The drive to increase the housing stock across the UK has supercharged in the wake of the pandemic. We need an estimated 300,000 homes each year to meet demand, but rarely are more than 200,000 built in a year. With people crying out for more space, coupled with rising energy prices, the need for quick, sustainable housing is higher than ever.
Fortunately, Modern Methods of Construction are helping housebuilders to build more quickly than traditional methods. There are plenty of benefits to using MMC for house building. That’s why developers like Archerfield Homes have taken the construction of their new homes into a factory setting.
Here are 5 benefits to adopting Modern Methods of Construction (MMC) for house building:
1) They're more efficient
Using MMC for house building delivers considerable time efficiencies. By taking large parts of the construction process into a factory setting, developers can plan and stack activity efficiently. The increased predictability of the methodologies improves on-site production. This means that developers can deliver MMC housing between 10 and 50% quicker than traditional ones. And it means they’re better suited to projects with a specific deadline, for example, the start of a school or university term.
2) Better cost control
By taking the development off-site, it’s far easier to achieve cost certainty earlier in the process. It's more likely that developments will stay in budget. It removes the more unpredictable parts of the build. And as MMC makes development quicker, there's a cost reduction too.
3) Increased sustainability
MMC projects reduce the amount of waste by a considerable amount, as they can make and construct parts in a factory setting. There’s a more rigorous design process, factory quality control and reduced transportation loads. All this positively impacts the sustainability and carbon content of a project. The ability to ensure better air tightness also makes MMC buildings more energy efficient in use. This has another positive knock-on effect, as it results in lower energy bills for the homeowner.
4) A higher quality outcome
Quality control in a factory setting is easier and more predictable. The quality processes can be more regulated and thorough, as they are carried out in a controlled, dry environment, rather than on site. This makes it easier to capture defects at source, leading to fewer final snagging issues, and a higher quality final fit and finish.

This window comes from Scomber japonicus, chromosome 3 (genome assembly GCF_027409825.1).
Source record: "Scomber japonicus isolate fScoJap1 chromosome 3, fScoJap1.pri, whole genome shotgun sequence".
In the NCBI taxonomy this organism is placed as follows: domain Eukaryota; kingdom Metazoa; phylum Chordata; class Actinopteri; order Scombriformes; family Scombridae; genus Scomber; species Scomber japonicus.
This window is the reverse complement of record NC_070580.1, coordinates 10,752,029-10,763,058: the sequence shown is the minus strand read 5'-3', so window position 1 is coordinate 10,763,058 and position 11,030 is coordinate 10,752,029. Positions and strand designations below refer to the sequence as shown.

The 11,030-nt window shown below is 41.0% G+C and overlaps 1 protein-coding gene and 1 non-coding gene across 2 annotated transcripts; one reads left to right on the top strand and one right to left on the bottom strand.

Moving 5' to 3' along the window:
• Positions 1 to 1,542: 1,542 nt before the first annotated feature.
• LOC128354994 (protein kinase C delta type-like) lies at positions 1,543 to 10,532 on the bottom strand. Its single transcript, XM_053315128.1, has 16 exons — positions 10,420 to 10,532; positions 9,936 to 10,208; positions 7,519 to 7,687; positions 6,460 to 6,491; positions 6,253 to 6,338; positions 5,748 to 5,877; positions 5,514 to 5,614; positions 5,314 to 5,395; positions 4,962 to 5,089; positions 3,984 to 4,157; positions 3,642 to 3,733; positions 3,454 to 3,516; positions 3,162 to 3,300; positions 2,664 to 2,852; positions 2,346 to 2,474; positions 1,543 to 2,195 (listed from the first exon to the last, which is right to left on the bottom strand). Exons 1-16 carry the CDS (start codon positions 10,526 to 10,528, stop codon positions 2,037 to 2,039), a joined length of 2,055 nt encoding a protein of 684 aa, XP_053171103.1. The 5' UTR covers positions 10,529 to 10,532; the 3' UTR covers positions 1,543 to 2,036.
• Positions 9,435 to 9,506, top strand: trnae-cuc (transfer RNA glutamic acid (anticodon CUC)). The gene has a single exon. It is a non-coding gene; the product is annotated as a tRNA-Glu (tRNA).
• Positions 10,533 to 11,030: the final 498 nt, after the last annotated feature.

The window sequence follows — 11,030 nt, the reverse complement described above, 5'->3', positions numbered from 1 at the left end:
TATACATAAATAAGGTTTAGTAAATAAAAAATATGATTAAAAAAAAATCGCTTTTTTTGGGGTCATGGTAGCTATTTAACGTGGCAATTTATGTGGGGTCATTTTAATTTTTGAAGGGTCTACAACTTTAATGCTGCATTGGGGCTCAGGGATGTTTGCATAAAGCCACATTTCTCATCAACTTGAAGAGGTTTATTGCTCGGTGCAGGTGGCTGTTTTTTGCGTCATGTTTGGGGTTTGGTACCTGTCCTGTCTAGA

5) Less disruption
Moving the manufacture and construction of a housing development off-site results in less disruption for nearby residents. Staff need less space on-site for parking and welfare buildings, developments take up less space. There are fewer people on-site, meaning reduced traffic movements. There’s less noise created by the construction process. The timeframe of the development process is often shorter too, reducing the overall disturbance.
MMC - the choice for the future?
Delivering higher quality homes in less time has no downside. It’s not surprising then, that developers like Archerfield Homes have adopted these methods, and are delivering beautiful family homes. Archerfield Homes is a family business with a social conscience – they use MMC because they care about the environment – all their developments are eco friendly and every home is built with energy efficiency in mind, adding solar panels and making them smart-house enabled, and because they care about the communities in which they build.
There are further added benefits for them. For example, being able to develop on smaller brownfield sites, unlocks more land opportunities. They get a quicker return on that land investment too. More houses, delivered faster, and to a higher standard is clearly fantastic for buyers. But there is also wider social value, such as carbon reduction, safer working environments and more flexible hours and shifts through factory shift work.
And now that Homes England requires their strategic partners to deliver at least 25% of affordable homes using MMC, hopefully, we’ll see an increase in this sort of building going forward.